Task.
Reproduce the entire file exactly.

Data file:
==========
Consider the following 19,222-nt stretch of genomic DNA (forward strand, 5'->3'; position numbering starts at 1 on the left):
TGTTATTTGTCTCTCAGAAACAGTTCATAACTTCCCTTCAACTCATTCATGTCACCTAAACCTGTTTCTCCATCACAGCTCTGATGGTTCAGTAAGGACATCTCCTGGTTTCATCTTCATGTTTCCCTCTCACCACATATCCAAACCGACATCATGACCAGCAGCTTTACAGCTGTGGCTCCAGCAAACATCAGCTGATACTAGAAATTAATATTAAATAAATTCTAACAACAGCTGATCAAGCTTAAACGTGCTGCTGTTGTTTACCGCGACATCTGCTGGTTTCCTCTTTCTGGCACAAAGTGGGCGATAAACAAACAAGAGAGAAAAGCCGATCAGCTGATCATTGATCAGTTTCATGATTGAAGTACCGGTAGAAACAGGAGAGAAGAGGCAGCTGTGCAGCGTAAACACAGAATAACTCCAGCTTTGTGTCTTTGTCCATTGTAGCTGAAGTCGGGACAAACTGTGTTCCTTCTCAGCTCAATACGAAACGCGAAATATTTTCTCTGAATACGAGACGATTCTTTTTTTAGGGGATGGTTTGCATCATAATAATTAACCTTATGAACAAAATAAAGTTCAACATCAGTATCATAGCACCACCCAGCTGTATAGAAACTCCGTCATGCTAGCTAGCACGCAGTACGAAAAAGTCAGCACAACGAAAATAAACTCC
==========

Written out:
Consider the following 19,222-nt stretch of genomic DNA (forward strand, 5'->3'; position numbering starts at 1 on the left):
TGTTATTTGTCTCTCAGAAACAGTTCATAACTTCCCTTCAACTCATTCATGTCACCTAAACCTGTTTCTCCATCACAGCTCTGATGGTTCAGTAAGGACATCTCCTGGTTTCATCTTCATGTTTCCCTCTCACCACATATCCAAACCGACATCATGACCAGCAGCTTTACAGCTGTGGCTCCAGCAAACATCAGCTGATACTAGAAATTAATATTAAATAAATTCTAACAACAGCTGATCAAGCTTAAACGTGCTGCTGTTGTTTACCGCGACATCTGCTGGTTTCCTCTTTCTGGCACAAAGTGGGCGATAAACAAACAAGAGAGAAAAGCCGATCAGCTGATCATTGATCAGTTTCATGATTGAAGTACCGGTAGAAACAGGAGAGAAGAGGCAGCTGTGCAGCGTAAACACAGAATAACTCCAGCTTTGTGTCTTTGTCCATTGTAGCTGAAGTCGGGACAAACTGTGTTCCTTCTCAGCTCAATACGAAACGCGAAATATTTTCTCTGAATACGAGACGATTCTTTTTTTAGGGGATGGTTTGCATCATAATAATTAACCTTATGAACAAAATAAAGTTCAACATCAGTATCATAGCACCACCCAGCTGTATAGAAACTCCGTCATGCTAGCTAGCACGCAGTACGAAAAAGTCAGCACAACGAAAATAAACTCC